Ten Documentaries On Champions of Social Justice. Social activism has always been a popular subject for documentarians because it presents stories of both cause and characters. The 10 powerful films below are not a complete list of films about social activists, but certainly proof enough that social change is possible, even under the most challenging conditions. Feel free to suggest your own films in the comments below. Freedom Riders (2011) Stanley Nelson’s film about the Freedom Riders, a group of more that 400 black and white civil rights activists who rode together on buses and trains through the Deep South in 1961, violating Jim Crow laws. The Lord Is Not On Trial Here Today (2011) The story of Vashti McCollum, a young housewife from central Illinois who filed a lawsuit that led to the U.S.
The Interrupters (2011) Steve James and Alex Kotlowitz’s film about former gang members in Chicago working to stop the kind of violence they once perpetrated. To Foster Productivity and Creativity in Class, Ditch the Desks! By Leslie Harris O’Hanlon When elementary school teacher Erin Klein sat in one of her students’ desks last year, she noticed a few things about her classroom space. For one, the room itself was long and narrow, and the space was awkward. Large, clunky student desks crowded the classroom. And the desks themselves got in the way of students being able to comfortably work together. Even though Klein had the desks in groups of four, her second-grade students were far from each other because the compartments in the desks for student supplies were large, forcing the kids to communicate and work together over a vast span of desk space.
“The desks didn’t allow for much collaboration or comfort,” said Klein, who teaches at an independent elementary school in Bloomfield Hills, Michigan. What she wanted was a classroom where students could move around freely, sit comfortably, and work together. “So I decided that the desks were in our way,” she said. “They love comfy places to sit. The Major Disadvantage Facing Black Students, Even In Kindergarten. 15 Charts That Prove We're Far From Post-Racial. On July 2, 1964, the Civil Rights Act was signed into law, officially banning discrimination based on race, color, religion, sex, or national origin.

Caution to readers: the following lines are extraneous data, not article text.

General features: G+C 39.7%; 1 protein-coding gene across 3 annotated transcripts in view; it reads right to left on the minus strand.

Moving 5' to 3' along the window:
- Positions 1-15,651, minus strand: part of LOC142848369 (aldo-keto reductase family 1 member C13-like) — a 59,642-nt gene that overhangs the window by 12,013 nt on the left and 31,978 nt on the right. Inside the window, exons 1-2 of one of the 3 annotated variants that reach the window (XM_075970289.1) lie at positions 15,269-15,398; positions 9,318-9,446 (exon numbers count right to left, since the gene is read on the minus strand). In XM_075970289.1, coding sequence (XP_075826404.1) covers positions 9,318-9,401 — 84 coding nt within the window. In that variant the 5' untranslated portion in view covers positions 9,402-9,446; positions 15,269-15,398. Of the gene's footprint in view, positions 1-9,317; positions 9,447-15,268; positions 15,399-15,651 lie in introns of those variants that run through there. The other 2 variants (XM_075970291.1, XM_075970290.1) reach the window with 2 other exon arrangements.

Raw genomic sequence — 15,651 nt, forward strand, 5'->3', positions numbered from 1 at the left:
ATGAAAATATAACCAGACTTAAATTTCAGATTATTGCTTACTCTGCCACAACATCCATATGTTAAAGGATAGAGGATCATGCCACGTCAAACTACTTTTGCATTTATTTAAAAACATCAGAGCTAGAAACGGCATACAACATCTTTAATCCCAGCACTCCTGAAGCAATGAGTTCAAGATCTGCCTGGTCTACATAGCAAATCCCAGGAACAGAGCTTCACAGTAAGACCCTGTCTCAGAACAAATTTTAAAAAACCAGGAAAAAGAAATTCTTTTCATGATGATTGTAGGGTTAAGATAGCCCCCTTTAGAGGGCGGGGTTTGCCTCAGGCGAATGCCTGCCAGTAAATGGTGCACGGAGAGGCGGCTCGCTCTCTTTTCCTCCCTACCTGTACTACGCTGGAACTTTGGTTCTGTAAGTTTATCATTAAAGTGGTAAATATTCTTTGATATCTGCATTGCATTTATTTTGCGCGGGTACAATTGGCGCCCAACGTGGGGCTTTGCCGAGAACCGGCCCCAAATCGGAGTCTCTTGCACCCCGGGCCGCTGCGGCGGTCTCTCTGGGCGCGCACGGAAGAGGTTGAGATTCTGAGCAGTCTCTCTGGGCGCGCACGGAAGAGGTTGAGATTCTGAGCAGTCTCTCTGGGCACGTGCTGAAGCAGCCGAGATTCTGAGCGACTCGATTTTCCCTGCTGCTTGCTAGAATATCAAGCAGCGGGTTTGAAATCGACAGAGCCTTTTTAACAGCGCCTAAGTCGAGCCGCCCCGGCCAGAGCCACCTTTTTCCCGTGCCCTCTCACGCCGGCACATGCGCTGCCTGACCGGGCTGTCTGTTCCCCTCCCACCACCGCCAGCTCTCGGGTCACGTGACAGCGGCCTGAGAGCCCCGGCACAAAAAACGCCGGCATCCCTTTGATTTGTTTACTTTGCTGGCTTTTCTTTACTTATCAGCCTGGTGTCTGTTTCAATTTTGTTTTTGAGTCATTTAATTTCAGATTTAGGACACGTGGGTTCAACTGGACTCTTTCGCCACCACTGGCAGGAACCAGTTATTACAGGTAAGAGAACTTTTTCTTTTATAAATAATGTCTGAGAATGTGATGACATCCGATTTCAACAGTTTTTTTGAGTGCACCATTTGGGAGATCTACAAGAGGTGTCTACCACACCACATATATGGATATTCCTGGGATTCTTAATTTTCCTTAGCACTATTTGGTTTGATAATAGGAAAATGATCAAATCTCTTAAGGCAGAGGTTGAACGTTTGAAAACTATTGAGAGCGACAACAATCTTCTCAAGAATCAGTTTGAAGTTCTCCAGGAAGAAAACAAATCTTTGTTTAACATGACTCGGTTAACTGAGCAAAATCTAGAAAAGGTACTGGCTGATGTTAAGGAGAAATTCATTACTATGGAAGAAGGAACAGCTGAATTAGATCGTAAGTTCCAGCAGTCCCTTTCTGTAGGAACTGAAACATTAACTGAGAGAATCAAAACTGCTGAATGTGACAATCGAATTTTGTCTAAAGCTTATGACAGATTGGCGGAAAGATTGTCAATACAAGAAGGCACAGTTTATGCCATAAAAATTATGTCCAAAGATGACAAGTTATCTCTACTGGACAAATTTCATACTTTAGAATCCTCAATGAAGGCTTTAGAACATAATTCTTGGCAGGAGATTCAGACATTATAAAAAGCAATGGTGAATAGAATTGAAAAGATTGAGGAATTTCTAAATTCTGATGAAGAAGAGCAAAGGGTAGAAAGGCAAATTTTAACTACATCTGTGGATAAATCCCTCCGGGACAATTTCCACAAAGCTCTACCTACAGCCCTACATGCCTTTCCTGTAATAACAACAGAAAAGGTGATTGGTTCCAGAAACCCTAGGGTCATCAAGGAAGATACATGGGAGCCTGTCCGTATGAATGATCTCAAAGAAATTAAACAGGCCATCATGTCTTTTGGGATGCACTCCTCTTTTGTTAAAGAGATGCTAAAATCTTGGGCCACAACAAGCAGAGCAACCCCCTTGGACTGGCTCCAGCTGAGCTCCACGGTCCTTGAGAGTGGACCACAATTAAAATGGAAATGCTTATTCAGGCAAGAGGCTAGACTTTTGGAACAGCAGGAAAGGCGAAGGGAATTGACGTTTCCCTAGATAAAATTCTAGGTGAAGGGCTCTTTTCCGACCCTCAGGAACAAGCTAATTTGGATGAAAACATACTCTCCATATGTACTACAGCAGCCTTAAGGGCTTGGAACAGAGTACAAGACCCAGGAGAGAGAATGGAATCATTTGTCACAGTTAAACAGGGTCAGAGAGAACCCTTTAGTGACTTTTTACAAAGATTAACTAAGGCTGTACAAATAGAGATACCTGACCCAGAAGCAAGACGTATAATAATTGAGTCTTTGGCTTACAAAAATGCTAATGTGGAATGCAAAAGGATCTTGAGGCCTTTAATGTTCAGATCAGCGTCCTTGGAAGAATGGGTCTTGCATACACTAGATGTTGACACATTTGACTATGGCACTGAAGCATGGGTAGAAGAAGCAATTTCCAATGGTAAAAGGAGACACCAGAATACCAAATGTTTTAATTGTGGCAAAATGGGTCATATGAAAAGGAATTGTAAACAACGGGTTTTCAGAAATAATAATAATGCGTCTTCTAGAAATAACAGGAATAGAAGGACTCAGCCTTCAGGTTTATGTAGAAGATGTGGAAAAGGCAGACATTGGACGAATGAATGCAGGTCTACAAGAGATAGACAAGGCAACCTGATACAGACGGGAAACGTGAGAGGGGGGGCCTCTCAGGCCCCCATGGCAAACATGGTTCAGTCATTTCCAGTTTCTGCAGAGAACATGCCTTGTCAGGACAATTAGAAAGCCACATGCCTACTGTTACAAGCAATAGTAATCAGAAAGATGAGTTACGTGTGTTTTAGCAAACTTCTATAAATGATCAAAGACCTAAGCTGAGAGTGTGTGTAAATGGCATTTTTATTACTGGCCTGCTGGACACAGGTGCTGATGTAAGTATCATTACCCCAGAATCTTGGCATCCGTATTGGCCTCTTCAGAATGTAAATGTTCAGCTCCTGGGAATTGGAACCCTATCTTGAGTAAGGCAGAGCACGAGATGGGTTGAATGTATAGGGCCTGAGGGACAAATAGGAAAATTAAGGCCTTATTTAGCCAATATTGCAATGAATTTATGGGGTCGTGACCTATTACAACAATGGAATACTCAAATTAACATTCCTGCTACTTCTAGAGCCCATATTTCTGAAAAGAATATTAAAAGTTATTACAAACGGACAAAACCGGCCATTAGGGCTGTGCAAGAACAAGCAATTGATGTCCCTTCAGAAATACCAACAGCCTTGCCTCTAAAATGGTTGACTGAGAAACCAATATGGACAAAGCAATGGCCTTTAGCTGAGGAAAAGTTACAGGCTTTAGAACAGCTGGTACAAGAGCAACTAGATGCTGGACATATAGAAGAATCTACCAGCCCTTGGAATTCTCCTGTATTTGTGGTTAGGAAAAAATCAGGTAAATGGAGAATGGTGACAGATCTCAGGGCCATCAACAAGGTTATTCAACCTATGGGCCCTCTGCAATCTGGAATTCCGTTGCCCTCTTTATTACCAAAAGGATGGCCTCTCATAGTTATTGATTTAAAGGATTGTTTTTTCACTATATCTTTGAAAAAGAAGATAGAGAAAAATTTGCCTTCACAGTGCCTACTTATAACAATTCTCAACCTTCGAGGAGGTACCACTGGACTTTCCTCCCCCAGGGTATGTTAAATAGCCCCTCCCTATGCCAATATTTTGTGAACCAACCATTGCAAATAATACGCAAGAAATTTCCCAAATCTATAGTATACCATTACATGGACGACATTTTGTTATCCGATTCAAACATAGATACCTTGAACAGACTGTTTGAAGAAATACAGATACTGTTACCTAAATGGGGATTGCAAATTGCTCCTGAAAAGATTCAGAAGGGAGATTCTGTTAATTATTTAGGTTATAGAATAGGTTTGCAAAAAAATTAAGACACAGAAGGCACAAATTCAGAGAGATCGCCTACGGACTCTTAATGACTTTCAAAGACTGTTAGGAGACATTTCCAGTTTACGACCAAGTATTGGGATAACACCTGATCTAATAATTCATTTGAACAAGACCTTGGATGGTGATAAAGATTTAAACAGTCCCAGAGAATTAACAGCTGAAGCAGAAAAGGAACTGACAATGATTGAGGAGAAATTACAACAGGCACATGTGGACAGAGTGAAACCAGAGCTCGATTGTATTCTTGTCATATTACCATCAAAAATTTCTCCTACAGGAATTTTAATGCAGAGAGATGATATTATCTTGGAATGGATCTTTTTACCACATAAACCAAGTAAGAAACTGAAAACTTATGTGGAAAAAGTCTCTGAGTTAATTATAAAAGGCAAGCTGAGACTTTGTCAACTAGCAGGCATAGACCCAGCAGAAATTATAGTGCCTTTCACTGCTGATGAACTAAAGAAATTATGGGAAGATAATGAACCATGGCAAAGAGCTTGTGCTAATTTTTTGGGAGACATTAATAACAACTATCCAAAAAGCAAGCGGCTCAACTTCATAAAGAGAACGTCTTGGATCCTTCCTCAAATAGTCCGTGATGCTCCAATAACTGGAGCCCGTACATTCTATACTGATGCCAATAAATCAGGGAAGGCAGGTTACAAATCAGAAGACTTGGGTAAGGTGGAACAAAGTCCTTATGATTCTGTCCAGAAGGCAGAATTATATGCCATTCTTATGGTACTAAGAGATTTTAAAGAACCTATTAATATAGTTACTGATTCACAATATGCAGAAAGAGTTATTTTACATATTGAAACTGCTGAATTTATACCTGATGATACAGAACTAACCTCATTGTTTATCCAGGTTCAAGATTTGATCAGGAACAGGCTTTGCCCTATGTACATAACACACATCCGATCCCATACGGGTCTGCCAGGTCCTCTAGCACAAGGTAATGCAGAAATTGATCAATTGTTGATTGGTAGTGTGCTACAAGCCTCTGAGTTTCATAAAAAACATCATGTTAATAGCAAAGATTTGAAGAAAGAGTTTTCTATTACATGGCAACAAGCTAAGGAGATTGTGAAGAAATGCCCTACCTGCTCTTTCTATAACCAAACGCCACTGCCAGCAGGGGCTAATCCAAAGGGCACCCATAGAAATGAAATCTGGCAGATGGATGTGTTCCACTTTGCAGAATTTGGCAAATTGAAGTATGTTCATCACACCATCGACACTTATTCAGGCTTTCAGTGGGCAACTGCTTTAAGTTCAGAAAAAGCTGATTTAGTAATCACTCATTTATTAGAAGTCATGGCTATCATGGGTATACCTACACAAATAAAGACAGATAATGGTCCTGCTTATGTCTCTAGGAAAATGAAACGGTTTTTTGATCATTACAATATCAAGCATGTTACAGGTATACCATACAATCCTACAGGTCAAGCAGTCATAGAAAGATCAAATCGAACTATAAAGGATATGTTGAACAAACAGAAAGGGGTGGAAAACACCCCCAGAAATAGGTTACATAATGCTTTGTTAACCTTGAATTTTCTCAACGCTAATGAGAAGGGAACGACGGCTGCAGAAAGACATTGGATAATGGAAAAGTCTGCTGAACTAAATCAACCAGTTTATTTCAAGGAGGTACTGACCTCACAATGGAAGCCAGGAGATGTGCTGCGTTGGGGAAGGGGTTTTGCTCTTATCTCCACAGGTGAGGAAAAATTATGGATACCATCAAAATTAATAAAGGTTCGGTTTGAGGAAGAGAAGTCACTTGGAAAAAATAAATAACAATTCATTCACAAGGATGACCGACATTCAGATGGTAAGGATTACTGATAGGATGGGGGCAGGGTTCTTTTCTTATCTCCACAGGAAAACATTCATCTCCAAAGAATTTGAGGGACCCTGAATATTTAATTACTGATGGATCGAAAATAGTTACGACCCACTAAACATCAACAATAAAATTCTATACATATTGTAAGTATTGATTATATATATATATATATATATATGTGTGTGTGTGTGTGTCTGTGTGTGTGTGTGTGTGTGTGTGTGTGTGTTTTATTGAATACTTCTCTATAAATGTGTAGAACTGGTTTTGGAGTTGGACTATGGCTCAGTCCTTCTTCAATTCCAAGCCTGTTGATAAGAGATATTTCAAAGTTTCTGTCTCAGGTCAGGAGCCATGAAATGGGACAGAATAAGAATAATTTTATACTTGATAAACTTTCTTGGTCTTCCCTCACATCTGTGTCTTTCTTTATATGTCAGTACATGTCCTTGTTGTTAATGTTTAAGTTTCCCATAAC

It also ended racial segregation in schools, at the workplace and in general public facilities. Fifty years removed from that milestone, it's apparently easy to think that we're over racism. Here are 15 facts that prove that's not the case. 1) Affluent blacks and Hispanics still live in poorer neighborhoods than whites with working class incomes. An analysis of census data conducted by researchers at Brown University found that income isn't the main driving factor in the segregation of U.S. cities. "With only one exception (the most affluent Asians), minorities at every income level live in poorer neighborhoods than do whites with comparable incomes," the researchers found. "We cannot escape the conclusion that more is at work here than simple market processes that place people according to their means," their report stated.
Apps That Rise to the Top: Tested and Approved By Teachers. Michelle Luhtala/Edshelf With the thousands of educational apps vying for the attention of busy teachers, it can be hard to sift for the gold. Michelle Luhtala, a savvy librarian from New Canaan High School in Connecticut has crowd-sourced the best, most extensive list of apps voted on by educators around the country. “I wanted to make sure we had some flexibility because there’s no one app that’s better than all the others,” Luhtala said. Some apps are best for younger students, others are more complicated, better suited for high school students.
Many apps do one thing really well, but aren’t great at everything. Still others are bought, redesigned or just disappear — so it’s always good to know about an array of tools to suit the need at hand. 30Hands allows a user to make pictures, annotate them, record a voice explainer and then packages it all into a video. Tellagami is a tool to share quick animated messages. ExplainEverything is another tool for creating video like tutorials. 18 Things White People Should Know/Do Before Discussing Racism.